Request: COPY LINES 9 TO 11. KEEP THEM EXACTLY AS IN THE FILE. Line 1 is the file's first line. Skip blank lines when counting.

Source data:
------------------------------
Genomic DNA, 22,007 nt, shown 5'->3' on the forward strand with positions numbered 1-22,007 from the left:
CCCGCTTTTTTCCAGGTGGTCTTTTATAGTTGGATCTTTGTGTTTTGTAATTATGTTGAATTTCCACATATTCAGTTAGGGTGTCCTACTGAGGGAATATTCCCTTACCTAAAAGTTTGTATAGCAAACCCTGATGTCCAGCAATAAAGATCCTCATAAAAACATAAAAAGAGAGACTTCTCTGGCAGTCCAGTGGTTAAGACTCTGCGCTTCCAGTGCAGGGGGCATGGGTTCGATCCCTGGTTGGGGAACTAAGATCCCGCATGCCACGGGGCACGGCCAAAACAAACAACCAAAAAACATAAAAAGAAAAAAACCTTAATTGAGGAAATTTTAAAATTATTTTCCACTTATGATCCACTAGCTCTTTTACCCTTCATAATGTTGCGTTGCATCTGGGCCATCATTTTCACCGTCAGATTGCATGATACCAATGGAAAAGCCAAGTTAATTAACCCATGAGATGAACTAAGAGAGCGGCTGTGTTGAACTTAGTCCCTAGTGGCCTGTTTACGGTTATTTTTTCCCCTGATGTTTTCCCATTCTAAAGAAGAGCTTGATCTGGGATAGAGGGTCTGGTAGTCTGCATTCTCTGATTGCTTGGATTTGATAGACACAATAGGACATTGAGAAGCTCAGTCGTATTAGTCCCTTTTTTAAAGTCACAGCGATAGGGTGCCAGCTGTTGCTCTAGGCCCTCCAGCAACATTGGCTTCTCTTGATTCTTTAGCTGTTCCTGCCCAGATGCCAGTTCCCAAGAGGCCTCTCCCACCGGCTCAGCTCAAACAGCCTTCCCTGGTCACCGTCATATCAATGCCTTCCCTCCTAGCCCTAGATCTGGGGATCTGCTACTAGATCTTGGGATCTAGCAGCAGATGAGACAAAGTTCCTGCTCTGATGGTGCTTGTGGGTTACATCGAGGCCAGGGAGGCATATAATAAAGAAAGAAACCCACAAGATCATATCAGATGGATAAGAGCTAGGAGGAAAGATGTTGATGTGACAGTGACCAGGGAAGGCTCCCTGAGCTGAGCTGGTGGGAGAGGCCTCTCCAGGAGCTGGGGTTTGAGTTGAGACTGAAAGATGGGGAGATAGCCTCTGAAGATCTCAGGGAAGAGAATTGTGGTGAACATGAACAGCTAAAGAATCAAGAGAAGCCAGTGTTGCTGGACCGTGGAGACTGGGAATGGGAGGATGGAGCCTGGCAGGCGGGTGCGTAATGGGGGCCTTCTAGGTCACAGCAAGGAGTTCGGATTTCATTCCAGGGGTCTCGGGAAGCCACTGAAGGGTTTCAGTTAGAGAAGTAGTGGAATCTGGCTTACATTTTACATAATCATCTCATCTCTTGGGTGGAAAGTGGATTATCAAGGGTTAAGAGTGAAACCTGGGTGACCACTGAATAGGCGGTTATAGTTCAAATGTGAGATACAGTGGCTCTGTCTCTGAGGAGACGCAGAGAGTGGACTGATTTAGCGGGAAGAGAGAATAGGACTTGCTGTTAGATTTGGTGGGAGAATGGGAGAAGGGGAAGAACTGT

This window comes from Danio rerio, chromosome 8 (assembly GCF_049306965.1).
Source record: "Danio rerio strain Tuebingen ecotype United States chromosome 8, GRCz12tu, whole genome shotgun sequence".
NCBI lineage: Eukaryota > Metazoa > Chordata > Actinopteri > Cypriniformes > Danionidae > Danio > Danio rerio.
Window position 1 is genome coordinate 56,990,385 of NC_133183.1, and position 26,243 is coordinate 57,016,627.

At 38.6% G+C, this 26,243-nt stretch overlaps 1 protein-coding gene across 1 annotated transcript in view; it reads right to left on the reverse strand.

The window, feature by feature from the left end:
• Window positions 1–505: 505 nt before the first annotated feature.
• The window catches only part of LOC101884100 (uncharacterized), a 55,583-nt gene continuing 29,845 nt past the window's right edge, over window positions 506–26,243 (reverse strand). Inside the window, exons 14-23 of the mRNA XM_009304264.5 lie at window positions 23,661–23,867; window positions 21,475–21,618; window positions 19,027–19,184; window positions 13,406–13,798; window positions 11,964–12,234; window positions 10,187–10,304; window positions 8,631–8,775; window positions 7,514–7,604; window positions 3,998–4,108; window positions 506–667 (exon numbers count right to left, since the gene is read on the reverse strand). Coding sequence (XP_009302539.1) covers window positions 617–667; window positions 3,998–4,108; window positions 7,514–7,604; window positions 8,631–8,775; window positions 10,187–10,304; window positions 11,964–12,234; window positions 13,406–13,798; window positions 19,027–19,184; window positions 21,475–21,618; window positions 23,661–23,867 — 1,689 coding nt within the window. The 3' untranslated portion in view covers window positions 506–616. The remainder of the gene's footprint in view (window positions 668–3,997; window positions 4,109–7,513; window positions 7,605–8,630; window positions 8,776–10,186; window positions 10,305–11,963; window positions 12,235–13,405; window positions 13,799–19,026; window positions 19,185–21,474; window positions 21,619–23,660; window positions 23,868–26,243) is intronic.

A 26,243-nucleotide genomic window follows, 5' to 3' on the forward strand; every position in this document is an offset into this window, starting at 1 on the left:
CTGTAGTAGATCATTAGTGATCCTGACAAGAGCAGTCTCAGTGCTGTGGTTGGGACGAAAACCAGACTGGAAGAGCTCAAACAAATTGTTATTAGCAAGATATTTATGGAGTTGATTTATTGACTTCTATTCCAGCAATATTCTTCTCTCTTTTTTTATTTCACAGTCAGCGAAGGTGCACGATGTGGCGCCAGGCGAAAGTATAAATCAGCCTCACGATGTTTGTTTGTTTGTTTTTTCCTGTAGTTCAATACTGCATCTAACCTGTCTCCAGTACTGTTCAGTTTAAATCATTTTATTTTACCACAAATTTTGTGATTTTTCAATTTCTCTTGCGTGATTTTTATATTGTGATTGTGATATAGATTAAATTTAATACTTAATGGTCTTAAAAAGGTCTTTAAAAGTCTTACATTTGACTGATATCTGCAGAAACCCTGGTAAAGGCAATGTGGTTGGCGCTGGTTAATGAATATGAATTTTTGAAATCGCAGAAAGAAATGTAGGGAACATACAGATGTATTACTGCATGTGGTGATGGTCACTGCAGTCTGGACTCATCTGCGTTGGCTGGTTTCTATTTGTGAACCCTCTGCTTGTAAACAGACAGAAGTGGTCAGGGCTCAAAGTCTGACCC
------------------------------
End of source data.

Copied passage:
• Window positions 1–505: 505 nt before the first annotated feature.
• The window catches only part of LOC101884100 (uncharacterized), a 55,583-nt gene continuing 29,845 nt past the window's right edge, over window positions 506–26,243 (reverse strand). Inside the window, exons 14-23 of the mRNA XM_009304264.5 lie at window positions 23,661–23,867; window positions 21,475–21,618; window positions 19,027–19,184; window positions 13,406–13,798; window positions 11,964–12,234; window positions 10,187–10,304; window positions 8,631–8,775; window positions 7,514–7,604; window positions 3,998–4,108; window positions 506–667 (exon numbers count right to left, since the gene is read on the reverse strand). Coding sequence (XP_009302539.1) covers window positions 617–667; window positions 3,998–4,108; window positions 7,514–7,604; window positions 8,631–8,775; window positions 10,187–10,304; window positions 11,964–12,234; window positions 13,406–13,798; window positions 19,027–19,184; window positions 21,475–21,618; window positions 23,661–23,867 — 1,689 coding nt within the window. The 3' untranslated portion in view covers window positions 506–616. The remainder of the gene's footprint in view (window positions 668–3,997; window positions 4,109–7,513; window positions 7,605–8,630; window positions 8,776–10,186; window positions 10,305–11,963; window positions 12,235–13,405; window positions 13,799–19,026; window positions 19,185–21,474; window positions 21,619–23,660; window positions 23,868–26,243) is intronic.

A 26,243-nucleotide genomic window follows, 5' to 3' on the forward strand; every position in this document is an offset into this window, starting at 1 on the left: